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Big Tech started slow in 2022. The second quarter looks even worse

April 29, 2022, 4:44 PM UTC

Like clockwork, Apple released a stellar earnings report Thursday for its fiscal second-quarter. Revenue rose 9% year-over-year, topping analyst expectations. Earnings per share hit $1.52, beating estimates of $1.42. With the exception of iPad, every unit reported sales growth, persevering in the face of supply chain constraints and inflationary pressures.

So why did Apple’s stock fall 2% in mid-day trading Friday?

Because the world’s most valuable company lowered its current-quarter income estimates by $4 billion to $8 billion, largely the result of COVID-related shutdowns hitting manufacturing suppliers in China. While Apple CEO Tim Cook sounded an optimistic note on Chinese plants returning to full capacity soon, he warned that the outlook remains unpredictable.

The downbeat forecast punctuated a common thread of this earnings season for top tech companies. A sense of dread looms over the second quarter of the year, with virtually no firm spared from the effects of inflation, supply chain constraints, COVID-induced work stoppages, war in Ukraine, and shifting consumer demand.

While these complicating factors certainly aren’t new, top tech executives spent the past few weeks hollering about a fresh wave of hurt. 

Four companies that boomed during the pandemic—Amazon, Netflix, PayPal, and Roku—all issued softer outlooks for the rest of 2022, partially citing a decline in usage as consumers return to pre-shutdown routines.

Several companies reliant on digital advertising—including Alphabet, Twitter, Meta, and Snap—fell short of first-quarter revenue estimates, mostly because of soft sales tied to economic and geopolitical conditions that aren’t abating.

“We are concerned that the operating environment ahead could be even more challenging, leading to further campaign pauses or advertiser budget reductions,” Snap CFO Derek Andersen said.

The semiconductor supply outlook continues to dim, as well. Tech executives opened the year by predicting a chip shortage reprieve might arrive later this year, but that optimism is quickly waning.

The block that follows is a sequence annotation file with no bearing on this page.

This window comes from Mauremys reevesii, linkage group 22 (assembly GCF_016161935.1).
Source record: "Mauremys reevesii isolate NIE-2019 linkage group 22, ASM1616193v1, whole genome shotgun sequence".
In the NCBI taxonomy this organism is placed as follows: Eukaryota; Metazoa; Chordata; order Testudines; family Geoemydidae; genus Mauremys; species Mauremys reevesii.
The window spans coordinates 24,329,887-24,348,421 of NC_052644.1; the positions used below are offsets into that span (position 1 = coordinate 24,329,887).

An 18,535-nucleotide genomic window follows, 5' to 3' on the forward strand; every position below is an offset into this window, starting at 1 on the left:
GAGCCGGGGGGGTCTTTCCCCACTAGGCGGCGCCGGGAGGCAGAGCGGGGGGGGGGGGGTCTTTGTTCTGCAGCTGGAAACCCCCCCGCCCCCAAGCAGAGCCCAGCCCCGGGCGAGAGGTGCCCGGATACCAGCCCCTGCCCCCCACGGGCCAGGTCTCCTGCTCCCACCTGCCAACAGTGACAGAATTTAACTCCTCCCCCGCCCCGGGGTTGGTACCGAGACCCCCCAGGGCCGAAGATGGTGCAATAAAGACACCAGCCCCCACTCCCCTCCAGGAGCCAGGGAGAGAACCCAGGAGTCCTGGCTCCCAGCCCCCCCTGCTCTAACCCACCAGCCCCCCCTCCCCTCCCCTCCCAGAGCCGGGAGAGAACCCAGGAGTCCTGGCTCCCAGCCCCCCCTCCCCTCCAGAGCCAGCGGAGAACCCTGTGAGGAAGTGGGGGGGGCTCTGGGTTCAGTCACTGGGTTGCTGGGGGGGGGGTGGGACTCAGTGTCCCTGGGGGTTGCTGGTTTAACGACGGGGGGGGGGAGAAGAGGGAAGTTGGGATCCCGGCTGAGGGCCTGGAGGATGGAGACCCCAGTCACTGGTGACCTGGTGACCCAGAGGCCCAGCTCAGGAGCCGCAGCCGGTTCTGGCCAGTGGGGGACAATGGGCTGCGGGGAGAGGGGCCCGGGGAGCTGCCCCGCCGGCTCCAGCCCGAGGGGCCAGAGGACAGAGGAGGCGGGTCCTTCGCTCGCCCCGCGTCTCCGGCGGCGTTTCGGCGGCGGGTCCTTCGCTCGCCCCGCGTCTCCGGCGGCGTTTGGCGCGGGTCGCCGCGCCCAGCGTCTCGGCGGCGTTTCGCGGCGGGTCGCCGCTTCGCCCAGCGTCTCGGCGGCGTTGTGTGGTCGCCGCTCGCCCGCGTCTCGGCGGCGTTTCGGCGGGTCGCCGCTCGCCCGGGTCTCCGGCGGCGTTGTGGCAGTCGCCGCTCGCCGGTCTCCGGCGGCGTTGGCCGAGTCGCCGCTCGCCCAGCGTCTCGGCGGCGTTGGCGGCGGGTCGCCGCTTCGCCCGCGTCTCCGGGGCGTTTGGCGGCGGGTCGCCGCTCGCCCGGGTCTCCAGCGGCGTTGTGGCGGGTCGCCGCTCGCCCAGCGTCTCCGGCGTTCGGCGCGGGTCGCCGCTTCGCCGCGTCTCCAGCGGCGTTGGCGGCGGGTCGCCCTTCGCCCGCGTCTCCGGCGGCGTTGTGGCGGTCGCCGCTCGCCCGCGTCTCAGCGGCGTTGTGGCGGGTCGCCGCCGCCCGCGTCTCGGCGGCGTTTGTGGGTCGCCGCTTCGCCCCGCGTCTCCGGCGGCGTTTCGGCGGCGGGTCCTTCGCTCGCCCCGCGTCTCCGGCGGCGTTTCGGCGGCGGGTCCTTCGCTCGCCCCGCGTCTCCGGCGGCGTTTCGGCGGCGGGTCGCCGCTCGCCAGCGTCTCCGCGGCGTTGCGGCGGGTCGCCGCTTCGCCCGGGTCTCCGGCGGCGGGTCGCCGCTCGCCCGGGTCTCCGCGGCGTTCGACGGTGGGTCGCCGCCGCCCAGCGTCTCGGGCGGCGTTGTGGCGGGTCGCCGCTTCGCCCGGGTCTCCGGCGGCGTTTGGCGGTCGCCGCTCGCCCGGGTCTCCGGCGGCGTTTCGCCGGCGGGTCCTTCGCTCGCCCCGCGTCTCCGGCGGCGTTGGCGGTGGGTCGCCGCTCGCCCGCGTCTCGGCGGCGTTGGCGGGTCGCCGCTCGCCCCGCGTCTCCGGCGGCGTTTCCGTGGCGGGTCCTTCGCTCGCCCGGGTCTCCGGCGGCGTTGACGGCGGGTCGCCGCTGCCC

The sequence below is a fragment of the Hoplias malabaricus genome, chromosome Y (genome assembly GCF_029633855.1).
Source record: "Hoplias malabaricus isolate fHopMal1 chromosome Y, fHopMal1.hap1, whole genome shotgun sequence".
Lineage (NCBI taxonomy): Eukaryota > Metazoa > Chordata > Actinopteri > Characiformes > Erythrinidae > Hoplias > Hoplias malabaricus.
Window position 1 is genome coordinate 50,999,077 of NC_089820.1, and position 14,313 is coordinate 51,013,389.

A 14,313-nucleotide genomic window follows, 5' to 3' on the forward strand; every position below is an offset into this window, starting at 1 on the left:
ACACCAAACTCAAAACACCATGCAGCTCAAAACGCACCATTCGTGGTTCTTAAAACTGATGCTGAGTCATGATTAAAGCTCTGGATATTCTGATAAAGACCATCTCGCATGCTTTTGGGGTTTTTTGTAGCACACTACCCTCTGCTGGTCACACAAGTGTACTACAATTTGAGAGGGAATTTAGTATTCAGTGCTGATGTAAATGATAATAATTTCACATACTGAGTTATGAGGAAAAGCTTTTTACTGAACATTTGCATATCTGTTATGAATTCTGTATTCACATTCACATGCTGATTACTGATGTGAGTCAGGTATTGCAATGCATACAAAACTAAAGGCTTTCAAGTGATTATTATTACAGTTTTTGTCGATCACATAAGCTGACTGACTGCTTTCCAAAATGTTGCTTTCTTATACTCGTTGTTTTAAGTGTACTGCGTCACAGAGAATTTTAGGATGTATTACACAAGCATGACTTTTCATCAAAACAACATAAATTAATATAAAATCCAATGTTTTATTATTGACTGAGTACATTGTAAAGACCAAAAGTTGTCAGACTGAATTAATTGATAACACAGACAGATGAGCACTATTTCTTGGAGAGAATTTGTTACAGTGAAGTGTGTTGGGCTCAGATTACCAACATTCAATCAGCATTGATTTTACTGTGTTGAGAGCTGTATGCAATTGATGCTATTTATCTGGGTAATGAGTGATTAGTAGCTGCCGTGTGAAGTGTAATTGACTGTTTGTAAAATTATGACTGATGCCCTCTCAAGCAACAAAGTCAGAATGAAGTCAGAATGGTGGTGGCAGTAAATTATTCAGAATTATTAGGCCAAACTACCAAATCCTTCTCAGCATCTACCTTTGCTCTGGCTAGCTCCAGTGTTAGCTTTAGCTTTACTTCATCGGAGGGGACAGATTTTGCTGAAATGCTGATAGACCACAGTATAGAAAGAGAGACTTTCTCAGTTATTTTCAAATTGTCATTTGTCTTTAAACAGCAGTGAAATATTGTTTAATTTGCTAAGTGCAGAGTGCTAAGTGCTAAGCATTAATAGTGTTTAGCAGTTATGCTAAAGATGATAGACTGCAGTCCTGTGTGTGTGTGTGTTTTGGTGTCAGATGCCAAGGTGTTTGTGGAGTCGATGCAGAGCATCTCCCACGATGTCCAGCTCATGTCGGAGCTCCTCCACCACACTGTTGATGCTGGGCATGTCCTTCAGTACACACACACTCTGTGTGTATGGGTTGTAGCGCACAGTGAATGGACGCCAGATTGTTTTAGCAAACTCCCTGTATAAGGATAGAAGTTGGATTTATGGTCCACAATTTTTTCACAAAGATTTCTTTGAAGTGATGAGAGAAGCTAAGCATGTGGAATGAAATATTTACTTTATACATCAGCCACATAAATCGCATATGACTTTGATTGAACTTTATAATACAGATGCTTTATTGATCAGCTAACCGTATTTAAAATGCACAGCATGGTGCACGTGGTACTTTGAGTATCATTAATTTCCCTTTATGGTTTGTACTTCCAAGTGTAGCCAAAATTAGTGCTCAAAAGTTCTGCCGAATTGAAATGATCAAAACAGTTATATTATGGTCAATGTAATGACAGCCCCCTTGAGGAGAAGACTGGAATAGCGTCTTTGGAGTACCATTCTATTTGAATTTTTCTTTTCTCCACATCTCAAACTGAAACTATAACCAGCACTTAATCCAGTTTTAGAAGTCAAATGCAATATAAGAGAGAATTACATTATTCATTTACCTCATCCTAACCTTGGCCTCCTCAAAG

Intel CEO Pat Gelsinger now forecasts the shortage will drag into 2024, citing a lack of manufacturing equipment needed to keep pace with fast-rising demand. Cristiano Amon, CEO of chip maker Qualcomm, said his company will “still have more demand than supply across all business” beyond the first quarter. Cook skirted around a question during Apple’s earnings call Thursday about semiconductor availability.

“I don’t want to predict that because that entails knowing how worldwide demand and supply are for industries outside (ours), or even the industry we’re in,” Cook said.

The complicated global economic landscape also prompted notes of caution from top executives. 

Tesla CEO Elon Musk predicted that generationally high inflation, which forced the company to raise prices on its vehicles, likely will continue “at least the remainder of the year.” Samsung refused to issue a financial forecast for 2022, calling it “an immense challenge to predict the duration or market ripple effects of various macro issues.”

Second-quarter fears haven’t stopped several tech giants from authorizing stock buybacks or plowing ahead with expensive investments—a signal that any future fallout won’t sting too terribly. 

Wall Street also will price these impediments into estimates for second quarter performance and beyond, much as it did in the first quarter. Example A: Meta shares soared Thursday on a slight uptick in app usage, despite reporting its smallest increase in quarterly revenue growth since going public 10 years ago.

If this earnings season is any indication, though, the bar for Big Tech will be the lowest we’ve seen in a while.

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Jacob Carpenter